Temptation in economic decision making: effects of immediate reward and reward-cues
Eva Woelbert, Rainer Goebel
Department of Cognitive Neuroscience, Maastricht University, Maastricht, The Netherlands
Abstract: Immediate exposure to reward or reward-predicting stimuli (cues) influences behavior. For example, chips placed right in front of us are likely to get eaten even if we wish to lose weight or don't actually like chips so much. In this paper we review evidence that shows that immediate exposure to reward and the presence of reward-cues can change economic behavior across various decision domains. Reward cues lead to less patient intertemporal choice, seem to increase risk aversion, and bias consumer choice. This may explain various, at first glance very different, behavioral phenomena, such as dynamic inconsistency, the certainty effect, and the endowment effect. We suggest that immediacy in time, certainty, and physical possession all create immediacy to a rewarding outcome that might bias choice in a similar way as other reward-predicting stimuli.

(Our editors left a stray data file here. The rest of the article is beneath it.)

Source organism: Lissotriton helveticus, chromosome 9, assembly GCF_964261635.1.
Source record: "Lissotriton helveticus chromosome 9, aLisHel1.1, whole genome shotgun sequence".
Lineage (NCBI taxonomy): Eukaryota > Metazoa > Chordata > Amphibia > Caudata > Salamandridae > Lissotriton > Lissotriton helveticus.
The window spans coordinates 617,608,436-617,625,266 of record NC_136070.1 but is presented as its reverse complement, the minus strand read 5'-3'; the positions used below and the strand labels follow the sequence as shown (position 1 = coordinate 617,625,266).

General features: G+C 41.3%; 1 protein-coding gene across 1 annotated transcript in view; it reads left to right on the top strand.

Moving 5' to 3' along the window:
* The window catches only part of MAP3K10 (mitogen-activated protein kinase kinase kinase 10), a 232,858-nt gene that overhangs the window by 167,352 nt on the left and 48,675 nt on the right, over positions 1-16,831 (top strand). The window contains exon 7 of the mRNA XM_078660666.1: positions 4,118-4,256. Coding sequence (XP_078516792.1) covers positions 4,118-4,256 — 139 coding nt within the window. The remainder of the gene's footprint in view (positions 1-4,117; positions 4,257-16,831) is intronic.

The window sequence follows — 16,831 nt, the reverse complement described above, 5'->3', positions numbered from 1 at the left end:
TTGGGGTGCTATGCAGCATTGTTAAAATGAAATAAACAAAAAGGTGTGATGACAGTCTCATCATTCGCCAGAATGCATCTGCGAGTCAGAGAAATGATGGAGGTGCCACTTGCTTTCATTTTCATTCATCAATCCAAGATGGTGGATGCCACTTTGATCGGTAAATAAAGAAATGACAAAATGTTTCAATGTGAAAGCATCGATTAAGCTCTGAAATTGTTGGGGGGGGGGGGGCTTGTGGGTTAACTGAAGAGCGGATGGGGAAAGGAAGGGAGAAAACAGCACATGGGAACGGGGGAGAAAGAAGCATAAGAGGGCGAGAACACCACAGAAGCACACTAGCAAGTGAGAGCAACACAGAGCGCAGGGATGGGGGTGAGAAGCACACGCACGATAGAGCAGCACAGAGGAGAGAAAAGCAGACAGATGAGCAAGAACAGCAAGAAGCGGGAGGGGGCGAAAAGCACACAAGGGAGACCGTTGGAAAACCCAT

Keywords: immediacy, certainty, proximity, valuation, choice, Pavlovian cues
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